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You can drill two holes for 3/8" hardwood dowel and reattach the piece that was taken off, then refinish the stock. I do stockwork for a living, and I always use Acraglas or West Systems epoxy, although there are numerous very good quality epoxies on the market.

Avoid the fast-set epoxies (hardware store epoxies_, as they do not have sufficient time to penetrate before they set up, giving a weak joint that may break under the stress of firing.
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Old October 12, 2012, 03:47 PM   #3
Bailey Boat
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I've done the re-attachment on several guns and have used the dowels as mentioned above and have also used wood working type biscuits. Both need to be held in place with small wood screws in pre-drilled holes and countersunk. I have used the 2 ton epoxy as it dries slower and allows more time for proper alignment. The "fix" is going to show no matter what you do and it sounds like yours may show more than normal.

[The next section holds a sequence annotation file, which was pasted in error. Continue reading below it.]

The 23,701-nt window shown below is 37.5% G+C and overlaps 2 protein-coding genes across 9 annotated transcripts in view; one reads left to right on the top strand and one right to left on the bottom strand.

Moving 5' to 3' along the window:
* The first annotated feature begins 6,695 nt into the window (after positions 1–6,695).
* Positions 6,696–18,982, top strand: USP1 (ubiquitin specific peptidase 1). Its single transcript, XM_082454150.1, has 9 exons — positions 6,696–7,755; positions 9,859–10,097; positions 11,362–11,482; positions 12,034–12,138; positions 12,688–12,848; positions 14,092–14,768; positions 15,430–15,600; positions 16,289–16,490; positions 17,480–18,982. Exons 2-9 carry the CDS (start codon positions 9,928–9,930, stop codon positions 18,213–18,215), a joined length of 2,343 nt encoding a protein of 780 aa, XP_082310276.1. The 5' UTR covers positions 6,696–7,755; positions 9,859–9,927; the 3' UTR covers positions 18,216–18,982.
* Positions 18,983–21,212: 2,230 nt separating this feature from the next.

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Old October 12, 2012, 04:08 PM   #4
g.willikers
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Wouldn't it be easier and safer to replace the stock?
They don't cost all that much, especially a synthetic.
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Old October 12, 2012, 06:32 PM   #5
billythekid7.62
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Thank you scorch I will use the dowel method dont know why I didnt think of it as I installed sixty feet of handrails a few years back with dowels and screws. I will definitly use this method for the shotgun and go with the west systems epoxy/hardener. and I want their 206 slow hardener correct with the 105A?